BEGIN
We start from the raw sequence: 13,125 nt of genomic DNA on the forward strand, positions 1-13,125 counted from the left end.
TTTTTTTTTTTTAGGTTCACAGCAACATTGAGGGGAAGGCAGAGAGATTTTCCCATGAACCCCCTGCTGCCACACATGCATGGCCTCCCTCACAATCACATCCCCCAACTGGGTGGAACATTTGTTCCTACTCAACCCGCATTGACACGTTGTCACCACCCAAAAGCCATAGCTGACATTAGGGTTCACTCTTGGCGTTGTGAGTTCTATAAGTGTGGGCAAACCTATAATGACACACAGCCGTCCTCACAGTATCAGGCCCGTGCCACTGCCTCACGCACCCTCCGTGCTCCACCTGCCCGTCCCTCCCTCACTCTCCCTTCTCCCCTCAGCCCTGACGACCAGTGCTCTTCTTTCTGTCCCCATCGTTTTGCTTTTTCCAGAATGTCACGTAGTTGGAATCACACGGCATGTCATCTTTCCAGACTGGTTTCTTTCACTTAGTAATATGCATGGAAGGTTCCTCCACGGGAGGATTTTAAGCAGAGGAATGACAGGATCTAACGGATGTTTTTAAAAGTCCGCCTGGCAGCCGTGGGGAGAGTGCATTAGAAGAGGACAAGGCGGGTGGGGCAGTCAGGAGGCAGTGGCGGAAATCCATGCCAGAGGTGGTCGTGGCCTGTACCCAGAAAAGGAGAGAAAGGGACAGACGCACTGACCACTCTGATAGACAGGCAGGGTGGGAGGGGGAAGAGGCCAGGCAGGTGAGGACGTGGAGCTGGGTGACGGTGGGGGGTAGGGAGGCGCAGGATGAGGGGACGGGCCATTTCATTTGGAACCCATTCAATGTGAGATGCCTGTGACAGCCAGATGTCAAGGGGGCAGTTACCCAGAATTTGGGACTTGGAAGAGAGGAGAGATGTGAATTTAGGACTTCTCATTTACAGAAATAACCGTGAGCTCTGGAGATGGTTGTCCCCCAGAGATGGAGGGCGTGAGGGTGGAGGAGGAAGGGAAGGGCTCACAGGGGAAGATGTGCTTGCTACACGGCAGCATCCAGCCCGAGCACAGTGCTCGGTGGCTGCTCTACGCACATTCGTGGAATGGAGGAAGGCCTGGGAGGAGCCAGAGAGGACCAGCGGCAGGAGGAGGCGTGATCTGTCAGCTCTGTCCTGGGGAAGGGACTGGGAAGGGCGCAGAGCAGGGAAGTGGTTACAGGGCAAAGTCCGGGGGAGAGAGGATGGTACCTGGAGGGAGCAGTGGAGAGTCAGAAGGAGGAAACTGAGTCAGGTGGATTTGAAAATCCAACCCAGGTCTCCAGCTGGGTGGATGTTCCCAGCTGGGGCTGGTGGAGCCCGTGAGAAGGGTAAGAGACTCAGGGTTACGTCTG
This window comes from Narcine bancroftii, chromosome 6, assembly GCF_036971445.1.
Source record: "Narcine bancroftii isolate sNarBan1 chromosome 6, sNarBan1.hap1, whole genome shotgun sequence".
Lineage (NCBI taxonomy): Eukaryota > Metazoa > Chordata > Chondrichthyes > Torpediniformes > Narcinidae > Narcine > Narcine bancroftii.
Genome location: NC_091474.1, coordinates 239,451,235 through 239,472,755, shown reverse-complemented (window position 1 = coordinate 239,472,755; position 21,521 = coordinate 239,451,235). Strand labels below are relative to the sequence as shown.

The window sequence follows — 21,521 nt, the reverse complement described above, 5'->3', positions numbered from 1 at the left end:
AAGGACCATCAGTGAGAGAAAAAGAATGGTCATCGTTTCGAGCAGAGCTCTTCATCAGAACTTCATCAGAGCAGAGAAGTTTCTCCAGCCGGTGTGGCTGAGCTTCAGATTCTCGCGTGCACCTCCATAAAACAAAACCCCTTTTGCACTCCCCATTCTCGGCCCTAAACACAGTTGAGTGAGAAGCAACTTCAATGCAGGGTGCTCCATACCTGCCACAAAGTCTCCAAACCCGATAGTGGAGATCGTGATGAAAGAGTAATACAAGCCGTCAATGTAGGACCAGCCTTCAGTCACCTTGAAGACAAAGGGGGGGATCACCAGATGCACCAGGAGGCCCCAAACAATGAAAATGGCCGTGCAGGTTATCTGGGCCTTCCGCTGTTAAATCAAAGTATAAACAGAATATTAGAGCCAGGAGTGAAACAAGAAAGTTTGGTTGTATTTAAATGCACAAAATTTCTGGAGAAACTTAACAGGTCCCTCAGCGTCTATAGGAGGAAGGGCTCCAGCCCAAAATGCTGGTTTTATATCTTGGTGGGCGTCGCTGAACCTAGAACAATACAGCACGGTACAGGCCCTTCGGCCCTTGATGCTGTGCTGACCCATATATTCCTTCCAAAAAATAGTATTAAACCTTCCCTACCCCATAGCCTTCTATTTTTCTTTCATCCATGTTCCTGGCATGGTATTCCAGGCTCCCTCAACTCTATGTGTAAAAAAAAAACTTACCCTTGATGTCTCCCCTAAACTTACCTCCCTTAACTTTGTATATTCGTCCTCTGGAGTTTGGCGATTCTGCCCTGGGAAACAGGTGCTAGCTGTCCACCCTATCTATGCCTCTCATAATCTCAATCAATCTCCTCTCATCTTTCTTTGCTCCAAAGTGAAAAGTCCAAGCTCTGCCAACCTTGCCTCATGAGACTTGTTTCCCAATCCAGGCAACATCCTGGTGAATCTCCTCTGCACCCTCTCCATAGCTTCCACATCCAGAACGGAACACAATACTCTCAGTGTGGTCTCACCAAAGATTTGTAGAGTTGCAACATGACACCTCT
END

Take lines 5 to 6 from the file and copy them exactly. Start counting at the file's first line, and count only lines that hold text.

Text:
Lineage (NCBI taxonomy): Eukaryota > Metazoa > Chordata > Chondrichthyes > Torpediniformes > Narcinidae > Narcine > Narcine bancroftii.
Genome location: NC_091474.1, coordinates 239,451,235 through 239,472,755, shown reverse-complemented (window position 1 = coordinate 239,472,755; position 21,521 = coordinate 239,451,235). Strand labels below are relative to the sequence as shown.